Ben Z Walker (Benjamin Ward) was born in Roehampton, south-west London, but grew up in the hamlet of Kersey Uplands in the county of Suffolk, UK. He did his first gig in a pub in nearby Hadleigh in 1985, before studying classical piano at Colchester Institute, jazz piano at Leeds College of Music and jazz singing and mandolin (the latter with multi-instrumentalist Stuart Hall), at Middlesex University and William Paterson College, New Jersey, USA, and gaining a first class degree in Performance Arts from Middlesex University in 1994.

A period as a jobbing musician (including busking) mutated into a move to Bradford, West Yorkshire, and a succession of office jobs, which funded and partly inspired Walker’s self-released debut CD, 2001’s Bahaudin, produced by Nigel Stonier.

Between 2002 and 2009 Walker played gigs and made appearances in West Yorkshire, the West Midlands, Suffolk, London, New Jersey and Toronto, and toured the former soviet republic of Georgia with singing group Samzeo in 2009 before moving to Toronto, Canada, in 2010.

After singing with another Georgian music ensemble, Machari, in 2011, Walker joined forces with Gare Black in Ben and Gary’s Ice Cream Band and met bassist Alfred Gertler. Both musicians featured on Walker’s first Canadian release, Gorgeous (2014), a rerecording of songs written in Suffolk. A CD party was held for the album at The Cameron House, Toronto, on 3 October, 2015.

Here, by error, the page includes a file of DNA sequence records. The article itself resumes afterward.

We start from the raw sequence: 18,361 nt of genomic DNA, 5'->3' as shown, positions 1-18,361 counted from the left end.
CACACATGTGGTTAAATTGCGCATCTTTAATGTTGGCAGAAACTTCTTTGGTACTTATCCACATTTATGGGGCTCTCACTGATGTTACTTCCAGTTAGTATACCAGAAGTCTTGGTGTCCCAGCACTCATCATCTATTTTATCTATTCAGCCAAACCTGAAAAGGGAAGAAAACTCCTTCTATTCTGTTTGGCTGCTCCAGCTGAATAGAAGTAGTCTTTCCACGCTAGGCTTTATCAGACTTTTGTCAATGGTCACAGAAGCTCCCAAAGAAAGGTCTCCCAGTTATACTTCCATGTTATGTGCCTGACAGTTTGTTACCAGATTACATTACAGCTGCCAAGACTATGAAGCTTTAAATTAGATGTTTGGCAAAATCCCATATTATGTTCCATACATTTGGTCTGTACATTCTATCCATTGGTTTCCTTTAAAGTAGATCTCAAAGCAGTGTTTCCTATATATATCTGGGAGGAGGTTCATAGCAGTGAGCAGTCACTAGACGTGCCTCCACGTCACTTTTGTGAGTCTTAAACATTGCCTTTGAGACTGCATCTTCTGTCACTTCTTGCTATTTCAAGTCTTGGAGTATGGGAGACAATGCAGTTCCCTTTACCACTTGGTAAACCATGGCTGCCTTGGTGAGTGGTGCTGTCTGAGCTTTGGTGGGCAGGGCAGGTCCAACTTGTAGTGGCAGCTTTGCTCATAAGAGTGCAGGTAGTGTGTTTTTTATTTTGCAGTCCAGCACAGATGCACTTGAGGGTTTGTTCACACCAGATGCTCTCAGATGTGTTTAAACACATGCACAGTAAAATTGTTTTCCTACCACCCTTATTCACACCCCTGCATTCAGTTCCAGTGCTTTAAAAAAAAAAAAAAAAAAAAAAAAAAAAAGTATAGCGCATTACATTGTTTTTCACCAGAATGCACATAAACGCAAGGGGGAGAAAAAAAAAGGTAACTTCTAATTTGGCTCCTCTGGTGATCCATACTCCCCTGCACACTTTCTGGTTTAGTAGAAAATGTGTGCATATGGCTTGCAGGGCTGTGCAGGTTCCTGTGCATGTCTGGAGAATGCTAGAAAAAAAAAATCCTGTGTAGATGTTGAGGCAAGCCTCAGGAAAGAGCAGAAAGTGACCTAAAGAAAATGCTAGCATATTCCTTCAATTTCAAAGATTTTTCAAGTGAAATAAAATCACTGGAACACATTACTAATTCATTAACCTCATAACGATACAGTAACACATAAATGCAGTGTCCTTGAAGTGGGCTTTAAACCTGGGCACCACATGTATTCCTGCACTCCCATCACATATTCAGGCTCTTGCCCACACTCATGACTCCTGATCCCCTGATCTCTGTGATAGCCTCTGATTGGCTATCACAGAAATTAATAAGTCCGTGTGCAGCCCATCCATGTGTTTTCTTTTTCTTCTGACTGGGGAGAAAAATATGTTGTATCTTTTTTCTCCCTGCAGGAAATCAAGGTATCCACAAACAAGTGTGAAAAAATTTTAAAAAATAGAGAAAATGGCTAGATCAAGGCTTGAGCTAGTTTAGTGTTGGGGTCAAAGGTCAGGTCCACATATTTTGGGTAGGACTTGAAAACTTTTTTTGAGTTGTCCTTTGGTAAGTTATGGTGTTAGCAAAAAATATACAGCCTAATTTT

Also in 2015, Walker had a song picked up by the Family Channel for their show ‘Lost and Found Music Studios’. The episode ‘Wondering’, named after the song, first aired on January 20th 2017.

Impermanent Resident, a 16-track CD/download, was released on November 3rd 2020. It featured 11 Toronto musicians and singers, including Kevin Barrett, Michael Kaler and Tim Shia, with whom Walker had been playing live in 2019, and was recorded and mixed by John Dinsmore at Lincoln County Social Club.

Ben Z Walker has worked with members of 10cc, Lindisfarne, Jools Holland’s Rhythm and Blues Orchestra, New Model Army, Sunparlour Players, Broken Social Scene and Patrick Naylor. He has released 7 albums, which combine the influences of 1970s US singer-songwriters, jazz standards and East Anglian folk sessions.

His songs are crafted in thorough, rigorous detail, but they are nevertheless expressive rather than rhetorical“ –